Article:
Bookshelf Porn This is What Happens When You Give Thousands of Stickers to Thousands of Kids This December, in a surprisingly simple yet ridiculously amazing installation for the Queensland Gallery of Modern Ar, artist Yayoi Kusama constructed a large domestic environment, painting every wall, chair, table, piano, and household decoration a brilliant white, effectively serving as a giant white canvas. Over the course of two weeks, the museum’s smallest visitors were given thousands upon thousands of colored dot stickers and were invited to collaborate in the transformation of the space, turning the house into a vibrantly mottled explosion of color. How great is this? Given the opportunity my son could probably cover the entire piano alone in about fifteen minutes. The installation, entitled The Obliteration Room, is part of Kusama’s Look Now, See Forever exhibition that runs through March 12. If you liked this you’ll also enjoy Roman Ondak’s Room of Heights and Karina Smigla-Bobinski’s helium-filled kinetic drawing sculpture.
Global Food Disparity: A Photo Diary In an increasingly globalized world, it’s still sometimes shocking to see just how disparate our lives are compared with other human beings around the world. A book of photographs by Peter Menzel called "Hungry Planet: What the World Eats" ("©Peter Menzel www.menzelphoto.com. Ten Speed Press, published in 2005) makes a relevant point with great irony: at a time when hundreds of millions of people don't have enough to eat, hundreds of millions more are eating too much and are overweight or obese. "Today, more people are overweight than underweight." It is these cultural differences, emphasized and reinforced by the author, which exemplifies the lifestyles and dietary habits of people around the world. You can buy the book here. You may have seen some of these photographs from the book as it been widely circulating on the net, if not, I urge you to purchase it and as one of my friends said via email: "I don't know about you, but I'm counting my blessings."
Caroline Norton and the custody battle that changed the law UPDATED: 23:02 GMT, 14 July 2012 Just a few generations ago, divorced women automatically lost custody of their children and everything they owned became the property of their husband. Then along came Caroline Norton… An 1832 portrait of Caroline Norton by Sir George Hayter. In the summer of 1836 the cantankerous barrister and MP for Guildford, George Chapple Norton, sued the prime minister, Lord Melbourne, for having a ‘criminal conversation’ with his clever and beautiful wife Caroline. The court date, 22 June, was billed the trial of the century. Her revered grandfather was Richard Brinsley Sheridan, author of The School for Scandal and The Rivals, two great comedies of the English stage. R B Sheridan was also a brilliant orator and parliamentarian who might have become prime minister.The Sheridans had looks, talent and plenty of rich, well-connected Whig friends, but very little money. Fletcher, her eldest son, portrayed in 1848, aged around 18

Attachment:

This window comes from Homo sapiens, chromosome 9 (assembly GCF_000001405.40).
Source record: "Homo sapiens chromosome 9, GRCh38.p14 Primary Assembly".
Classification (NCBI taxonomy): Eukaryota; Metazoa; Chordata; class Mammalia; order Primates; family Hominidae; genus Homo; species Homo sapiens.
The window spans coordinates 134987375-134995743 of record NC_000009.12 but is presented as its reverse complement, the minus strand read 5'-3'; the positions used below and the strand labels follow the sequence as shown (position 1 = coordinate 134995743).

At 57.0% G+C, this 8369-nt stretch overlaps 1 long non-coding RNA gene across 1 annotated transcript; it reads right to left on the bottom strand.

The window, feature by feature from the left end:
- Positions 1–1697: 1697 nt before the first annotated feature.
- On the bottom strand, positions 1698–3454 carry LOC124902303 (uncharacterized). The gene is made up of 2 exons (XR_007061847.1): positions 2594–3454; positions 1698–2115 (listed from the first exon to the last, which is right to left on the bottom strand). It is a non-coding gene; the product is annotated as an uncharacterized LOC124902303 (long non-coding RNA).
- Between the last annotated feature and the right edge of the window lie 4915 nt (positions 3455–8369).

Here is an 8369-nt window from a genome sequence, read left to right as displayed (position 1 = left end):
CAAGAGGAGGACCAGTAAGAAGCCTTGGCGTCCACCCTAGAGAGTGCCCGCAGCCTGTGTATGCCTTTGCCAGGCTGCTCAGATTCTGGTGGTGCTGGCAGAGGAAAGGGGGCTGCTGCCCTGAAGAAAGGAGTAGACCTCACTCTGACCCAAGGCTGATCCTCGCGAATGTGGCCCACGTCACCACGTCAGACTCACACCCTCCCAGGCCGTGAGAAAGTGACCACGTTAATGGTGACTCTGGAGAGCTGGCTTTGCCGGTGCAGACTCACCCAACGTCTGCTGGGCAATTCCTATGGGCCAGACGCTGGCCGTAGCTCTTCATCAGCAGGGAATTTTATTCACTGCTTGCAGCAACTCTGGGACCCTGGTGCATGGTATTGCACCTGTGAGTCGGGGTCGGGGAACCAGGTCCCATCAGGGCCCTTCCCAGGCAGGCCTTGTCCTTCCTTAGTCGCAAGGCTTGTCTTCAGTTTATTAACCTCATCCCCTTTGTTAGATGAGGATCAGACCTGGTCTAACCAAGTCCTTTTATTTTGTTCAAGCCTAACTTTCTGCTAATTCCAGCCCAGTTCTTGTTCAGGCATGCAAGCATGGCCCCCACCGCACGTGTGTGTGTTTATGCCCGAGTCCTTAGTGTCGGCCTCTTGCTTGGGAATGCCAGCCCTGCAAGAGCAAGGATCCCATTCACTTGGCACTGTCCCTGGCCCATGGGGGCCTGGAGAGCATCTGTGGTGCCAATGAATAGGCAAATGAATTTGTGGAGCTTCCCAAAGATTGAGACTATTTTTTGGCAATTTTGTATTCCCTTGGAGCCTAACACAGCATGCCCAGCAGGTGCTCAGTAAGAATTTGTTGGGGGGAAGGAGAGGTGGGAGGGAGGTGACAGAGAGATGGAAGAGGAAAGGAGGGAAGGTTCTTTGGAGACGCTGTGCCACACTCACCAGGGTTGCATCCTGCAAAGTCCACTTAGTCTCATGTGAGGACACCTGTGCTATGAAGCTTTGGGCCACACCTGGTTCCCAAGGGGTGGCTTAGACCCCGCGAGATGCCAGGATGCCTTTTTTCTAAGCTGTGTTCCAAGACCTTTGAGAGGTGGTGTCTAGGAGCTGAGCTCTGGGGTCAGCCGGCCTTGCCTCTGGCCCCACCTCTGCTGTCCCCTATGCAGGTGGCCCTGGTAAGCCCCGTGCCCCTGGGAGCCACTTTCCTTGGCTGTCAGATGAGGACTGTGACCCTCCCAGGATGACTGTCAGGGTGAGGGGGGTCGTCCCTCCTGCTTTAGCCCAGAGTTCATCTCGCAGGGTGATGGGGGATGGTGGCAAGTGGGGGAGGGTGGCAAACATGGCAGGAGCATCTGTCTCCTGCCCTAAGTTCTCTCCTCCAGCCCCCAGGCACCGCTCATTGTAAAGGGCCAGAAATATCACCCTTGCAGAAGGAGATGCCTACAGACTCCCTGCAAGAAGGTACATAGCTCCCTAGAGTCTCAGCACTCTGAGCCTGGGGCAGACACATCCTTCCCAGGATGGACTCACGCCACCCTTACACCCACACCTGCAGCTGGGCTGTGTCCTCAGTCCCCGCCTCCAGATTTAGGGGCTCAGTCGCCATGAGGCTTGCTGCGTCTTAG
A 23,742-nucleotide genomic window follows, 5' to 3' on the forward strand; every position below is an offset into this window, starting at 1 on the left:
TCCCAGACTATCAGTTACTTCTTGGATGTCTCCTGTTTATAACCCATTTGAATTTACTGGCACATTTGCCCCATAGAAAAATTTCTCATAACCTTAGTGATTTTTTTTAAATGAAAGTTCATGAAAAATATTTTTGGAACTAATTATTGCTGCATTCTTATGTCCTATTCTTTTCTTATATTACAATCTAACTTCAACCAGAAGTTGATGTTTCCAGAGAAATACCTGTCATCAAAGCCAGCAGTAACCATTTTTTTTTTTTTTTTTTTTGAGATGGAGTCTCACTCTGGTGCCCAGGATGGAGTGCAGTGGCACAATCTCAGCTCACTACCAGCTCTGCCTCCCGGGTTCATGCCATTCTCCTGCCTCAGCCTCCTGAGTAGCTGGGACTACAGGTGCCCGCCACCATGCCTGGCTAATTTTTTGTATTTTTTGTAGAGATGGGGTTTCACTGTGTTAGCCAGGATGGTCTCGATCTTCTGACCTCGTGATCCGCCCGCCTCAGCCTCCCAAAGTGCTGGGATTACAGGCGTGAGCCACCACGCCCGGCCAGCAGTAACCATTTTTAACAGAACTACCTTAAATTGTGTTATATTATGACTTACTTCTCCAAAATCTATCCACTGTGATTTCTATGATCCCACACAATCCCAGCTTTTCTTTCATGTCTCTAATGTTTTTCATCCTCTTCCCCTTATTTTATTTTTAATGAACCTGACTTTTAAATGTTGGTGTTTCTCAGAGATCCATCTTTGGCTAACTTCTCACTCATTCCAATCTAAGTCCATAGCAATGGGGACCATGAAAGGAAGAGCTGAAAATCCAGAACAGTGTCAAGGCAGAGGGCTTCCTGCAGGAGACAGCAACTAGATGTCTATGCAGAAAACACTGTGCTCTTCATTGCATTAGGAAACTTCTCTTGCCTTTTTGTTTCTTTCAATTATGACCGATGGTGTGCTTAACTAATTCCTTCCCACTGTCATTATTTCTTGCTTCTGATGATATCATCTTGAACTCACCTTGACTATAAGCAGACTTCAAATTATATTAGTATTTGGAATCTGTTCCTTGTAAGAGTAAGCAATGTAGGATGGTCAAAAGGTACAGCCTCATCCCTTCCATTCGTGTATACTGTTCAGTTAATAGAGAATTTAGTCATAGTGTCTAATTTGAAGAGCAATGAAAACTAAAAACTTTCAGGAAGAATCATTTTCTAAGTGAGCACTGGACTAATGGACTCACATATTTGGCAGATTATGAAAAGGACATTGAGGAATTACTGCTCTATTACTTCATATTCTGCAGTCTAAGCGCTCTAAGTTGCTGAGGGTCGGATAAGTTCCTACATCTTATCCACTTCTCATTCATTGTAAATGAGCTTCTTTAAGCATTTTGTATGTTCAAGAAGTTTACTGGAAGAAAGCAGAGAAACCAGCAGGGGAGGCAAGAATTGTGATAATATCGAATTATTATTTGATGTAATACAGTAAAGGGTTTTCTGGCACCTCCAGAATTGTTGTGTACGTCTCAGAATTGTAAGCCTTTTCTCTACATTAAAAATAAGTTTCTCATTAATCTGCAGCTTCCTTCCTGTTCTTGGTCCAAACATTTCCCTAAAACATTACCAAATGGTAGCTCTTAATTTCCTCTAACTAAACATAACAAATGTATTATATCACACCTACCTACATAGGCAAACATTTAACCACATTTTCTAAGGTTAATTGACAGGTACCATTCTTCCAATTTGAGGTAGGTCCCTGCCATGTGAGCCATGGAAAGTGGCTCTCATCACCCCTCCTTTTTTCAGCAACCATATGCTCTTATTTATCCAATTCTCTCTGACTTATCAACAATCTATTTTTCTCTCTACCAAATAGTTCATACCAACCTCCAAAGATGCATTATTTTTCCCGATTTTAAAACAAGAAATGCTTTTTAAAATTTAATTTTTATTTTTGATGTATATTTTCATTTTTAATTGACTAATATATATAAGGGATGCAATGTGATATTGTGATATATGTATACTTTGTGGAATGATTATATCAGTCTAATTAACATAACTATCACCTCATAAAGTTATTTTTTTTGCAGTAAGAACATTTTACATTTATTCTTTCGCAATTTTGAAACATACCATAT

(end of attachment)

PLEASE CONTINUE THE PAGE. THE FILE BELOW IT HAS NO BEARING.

Best Street Art of 2011 December 27, 2011 | 72 Comments » | Topics: Art, Pics Hot Stories From Around The Web Other Awesome Stories 106 of the most beloved Street Art Photos - Year 2010 | STREET ART UTOPIA More info. More info. More Banksy on Street Art Utopia. More info. More 3D on Street Art Utopia. More of this on streetartutopia.com. More info. More info. More info. More info. More info. More info. More info. More info. More info. More info. More info. More info. More info. More info. More info. More info. More info. More info. More info. More info. More info. More info. More info. More info. More info. More info. More info. More info. More info. More info. More info. More info. More info. More info. More info. More info. More info. More info. More info. More info. More info. More info. More info. More info. More info.
99 Excellent Examples of Forced Perspective Photography | Photography Forced perspective is a technique that employs optical illusion to make an object appear farther away, closer, larger or smaller than it actually is. It is used primarily in photography, filmmaking and architecture. It manipulates human visual perception through the use of scaled objects and the correlation between them and the vantage point of the spectator or camera. There are many ways to attack photography and some are much more expensive than others. When it comes to inspiration then there is no limitation on resources. You may be interested in the following related articles as well. Feel free to join us and you are always welcome to share your thoughts that our readers may find helpful. Don’t forget to and follow us on Twitter — for recent updates. Brilliant Examples of Forced Perspective Photography Photography can serve as a nice source of inspiration. Further Resources! Find Something Missing?